81. Okada, T. et al. Multiple roles of vertebrate REV genes in DNA repair and recombination. Mol. Cell Biol. 25, 6103–6111 (2005).

    CAS  PubMed  PubMed Central  Article  Google Scholar 

  82. Wittschieben, J. P., Reshmi, S. C., Gollin, S. M. & Wood, R. D. Loss of DNA polymerase zeta causes chromosomal instability in mammalian cells. Cancer Res. 66, 134–142 (2006).

    CAS  PubMed  Article  Google Scholar 

  83. Gueranger, Q. et al. Role of DNA polymerases eta, iota and zeta in UV resistance and UV-induced mutagenesis in a human cell line. DNA Repair (Amst) 7, 1551–1562 (2008).

    CAS  Article  Google Scholar 

  84. Roos, W. P. et al. The translesion polymerase Rev3L in the tolerance of alkylating anticancer drugs. Mol. Pharmacol. 76, 927–934 (2009).

    CAS  PubMed  Article  Google Scholar 

  85. Wittschieben, J. P. et al. Loss of DNA polymerase zeta enhances spontaneous tumorigenesis. Cancer Res. 70, 2770–2778 (2010). Loss of Pol ζ provides a selective advantage for the formation of tumour cells, with enhanced spontaneous tumorigenesis in the presence and absence of p53 function.

    CAS  PubMed  PubMed Central  Article  Google Scholar 

  86. Schenten, D. et al. Pol. zeta ablation in B cells impairs the germinal center reaction, class switch recombination, DNA break repair, and genome stability. J. Exp. Med. 206, 477–490 (2009). B cells in which Rev3l is deleted display pronounced chromosome instability in mice.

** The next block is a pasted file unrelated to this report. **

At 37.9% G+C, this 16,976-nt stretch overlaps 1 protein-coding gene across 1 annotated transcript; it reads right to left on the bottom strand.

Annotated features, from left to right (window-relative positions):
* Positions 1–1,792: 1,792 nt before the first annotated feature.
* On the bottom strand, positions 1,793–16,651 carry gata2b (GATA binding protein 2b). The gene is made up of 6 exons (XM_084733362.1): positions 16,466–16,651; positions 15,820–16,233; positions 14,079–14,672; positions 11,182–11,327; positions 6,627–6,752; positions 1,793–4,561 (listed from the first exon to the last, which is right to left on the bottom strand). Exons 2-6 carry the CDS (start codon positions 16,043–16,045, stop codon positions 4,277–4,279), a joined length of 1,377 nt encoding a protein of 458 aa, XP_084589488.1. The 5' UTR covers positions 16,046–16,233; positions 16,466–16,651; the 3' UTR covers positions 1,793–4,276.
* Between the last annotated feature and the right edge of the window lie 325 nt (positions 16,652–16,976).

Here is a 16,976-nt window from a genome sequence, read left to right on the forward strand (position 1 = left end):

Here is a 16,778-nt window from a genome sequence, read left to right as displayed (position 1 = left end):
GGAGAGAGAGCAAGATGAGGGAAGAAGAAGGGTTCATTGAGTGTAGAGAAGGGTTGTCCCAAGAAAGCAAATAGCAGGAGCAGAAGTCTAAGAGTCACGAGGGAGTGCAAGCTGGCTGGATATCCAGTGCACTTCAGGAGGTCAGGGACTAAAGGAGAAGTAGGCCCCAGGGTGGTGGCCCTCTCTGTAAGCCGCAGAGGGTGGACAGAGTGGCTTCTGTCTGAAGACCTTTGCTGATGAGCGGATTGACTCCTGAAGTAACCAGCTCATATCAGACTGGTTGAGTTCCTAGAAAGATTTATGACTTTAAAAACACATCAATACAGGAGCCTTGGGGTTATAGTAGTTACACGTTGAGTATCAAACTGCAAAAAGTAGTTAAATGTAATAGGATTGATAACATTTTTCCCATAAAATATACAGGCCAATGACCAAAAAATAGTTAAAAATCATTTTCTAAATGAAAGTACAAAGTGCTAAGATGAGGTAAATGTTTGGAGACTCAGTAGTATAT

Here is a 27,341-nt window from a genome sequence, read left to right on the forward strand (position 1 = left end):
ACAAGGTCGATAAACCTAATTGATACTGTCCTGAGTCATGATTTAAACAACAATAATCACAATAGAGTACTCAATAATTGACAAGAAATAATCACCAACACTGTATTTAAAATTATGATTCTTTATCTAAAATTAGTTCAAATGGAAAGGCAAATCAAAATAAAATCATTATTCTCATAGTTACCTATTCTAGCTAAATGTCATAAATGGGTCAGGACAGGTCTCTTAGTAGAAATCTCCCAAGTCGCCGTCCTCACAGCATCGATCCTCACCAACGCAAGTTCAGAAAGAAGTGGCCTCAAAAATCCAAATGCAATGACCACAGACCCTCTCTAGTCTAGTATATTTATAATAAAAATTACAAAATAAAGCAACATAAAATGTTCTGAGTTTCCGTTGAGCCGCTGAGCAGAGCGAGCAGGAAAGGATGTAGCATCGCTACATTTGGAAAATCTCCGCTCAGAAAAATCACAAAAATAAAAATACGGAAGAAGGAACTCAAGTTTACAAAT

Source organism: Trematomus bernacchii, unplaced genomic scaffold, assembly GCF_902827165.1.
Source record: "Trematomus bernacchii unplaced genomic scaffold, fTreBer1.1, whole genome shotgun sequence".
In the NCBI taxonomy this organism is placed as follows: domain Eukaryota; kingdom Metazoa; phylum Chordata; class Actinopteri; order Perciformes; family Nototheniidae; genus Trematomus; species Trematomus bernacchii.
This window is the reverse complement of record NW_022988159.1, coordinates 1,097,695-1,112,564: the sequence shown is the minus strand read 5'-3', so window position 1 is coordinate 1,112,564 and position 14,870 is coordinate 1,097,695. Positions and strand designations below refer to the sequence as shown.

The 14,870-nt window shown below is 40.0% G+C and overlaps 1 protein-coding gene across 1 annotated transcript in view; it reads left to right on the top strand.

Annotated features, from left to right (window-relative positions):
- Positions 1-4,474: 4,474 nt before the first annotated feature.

CAS  PubMed  PubMed Central  Article  Google Scholar 

  87. Morelli, C. et al. Cloning and characterization of the common fragile site FRA6F harboring a replicative senescence gene and frequently deleted in human tumors. Oncogene 21, 7266–7276 (2002).

    CAS  PubMed  Article  Google Scholar 

  88. Nelson, J. R., Lawrence, C. W. & Hinkle, D. C. Thymine-thymine dimer bypass by yeast DNA polymerase zeta. Science 272, 1646–1649 (1996).

    CAS  PubMed  Article  Google Scholar 

  89. Lemontt, J. F. Mutants of Yeast Defective in Mutation Induced by Ultraviolet Light. Genetics 68, 21–33 (1971).

    CAS  PubMed  PubMed Central  Article  Google Scholar 

  90. Simpson, L. J. & Sale, J. E. Rev1 is essential for DNA damage tolerance and non-templated immunoglobulin gene mutation in a vertebrate cell line. EMBO J. 22, 1654–1664 (2003).

    CAS  PubMed  PubMed Central  Article  Google Scholar 

  91. Jansen, J. G. et al. The BRCT domain of mammalian Rev1 is involved in regulating DNA translesion synthesis. Nucleic Acids Res. 33, 356–365 (2005).

    CAS  PubMed  PubMed Central  Article  Google Scholar 

  92. Jansen, J. G. et al. Separate domains of Rev1 mediate two modes of DNA damage bypass in mammalian cells. Mol. Cell Biol. 29, 3113–3123 (2009).

    CAS  PubMed  PubMed Central  Article  Google Scholar 

  93. Jansen, J. G. et al. Strand-biased defect in C/G transversions in hypermutating immunoglobulin genes in Rev1-deficient mice. J. Exp. Med. 203, 319–323 (2006).

    PubMed  PubMed Central  Article  Google Scholar 

  94. Masuda, K. et al. A critical role for REV1 in regulating the induction of C:G. transitions and A:T mutations during Ig gene hypermutation. J. Immunol. 183, 1846–1850 (2009).

    CAS  PubMed  Article  Google Scholar